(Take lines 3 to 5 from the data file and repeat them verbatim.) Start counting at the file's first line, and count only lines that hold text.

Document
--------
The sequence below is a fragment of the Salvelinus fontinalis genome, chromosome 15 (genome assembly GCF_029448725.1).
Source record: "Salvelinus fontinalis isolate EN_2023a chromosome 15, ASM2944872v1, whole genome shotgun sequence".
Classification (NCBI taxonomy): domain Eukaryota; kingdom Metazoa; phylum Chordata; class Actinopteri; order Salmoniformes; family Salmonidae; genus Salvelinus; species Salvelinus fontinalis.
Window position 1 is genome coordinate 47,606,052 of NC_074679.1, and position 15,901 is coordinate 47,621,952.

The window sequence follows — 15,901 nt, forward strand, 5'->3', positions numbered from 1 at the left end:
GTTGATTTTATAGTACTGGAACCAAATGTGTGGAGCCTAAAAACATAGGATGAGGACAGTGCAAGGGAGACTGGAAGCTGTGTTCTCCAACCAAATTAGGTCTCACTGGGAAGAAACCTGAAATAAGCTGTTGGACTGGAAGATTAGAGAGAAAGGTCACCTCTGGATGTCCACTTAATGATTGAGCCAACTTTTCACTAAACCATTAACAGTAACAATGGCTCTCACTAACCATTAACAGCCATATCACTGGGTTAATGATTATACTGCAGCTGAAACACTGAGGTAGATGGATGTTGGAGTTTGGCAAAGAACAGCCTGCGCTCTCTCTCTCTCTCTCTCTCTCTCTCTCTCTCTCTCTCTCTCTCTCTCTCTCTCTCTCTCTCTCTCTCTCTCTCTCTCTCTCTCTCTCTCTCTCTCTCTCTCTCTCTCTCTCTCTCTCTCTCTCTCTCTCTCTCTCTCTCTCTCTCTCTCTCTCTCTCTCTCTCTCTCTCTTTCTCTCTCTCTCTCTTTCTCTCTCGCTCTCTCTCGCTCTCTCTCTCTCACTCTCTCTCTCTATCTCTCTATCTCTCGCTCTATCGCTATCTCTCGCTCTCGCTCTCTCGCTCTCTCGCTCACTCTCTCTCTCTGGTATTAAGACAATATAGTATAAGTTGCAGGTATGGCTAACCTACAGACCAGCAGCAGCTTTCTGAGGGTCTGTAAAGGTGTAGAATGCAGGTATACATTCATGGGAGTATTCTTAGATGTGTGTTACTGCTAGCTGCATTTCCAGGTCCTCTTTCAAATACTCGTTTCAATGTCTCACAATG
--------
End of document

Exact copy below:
Classification (NCBI taxonomy): domain Eukaryota; kingdom Metazoa; phylum Chordata; class Actinopteri; order Salmoniformes; family Salmonidae; genus Salvelinus; species Salvelinus fontinalis.
Window position 1 is genome coordinate 47,606,052 of NC_074679.1, and position 15,901 is coordinate 47,621,952.

The window sequence follows — 15,901 nt, forward strand, 5'->3', positions numbered from 1 at the left end: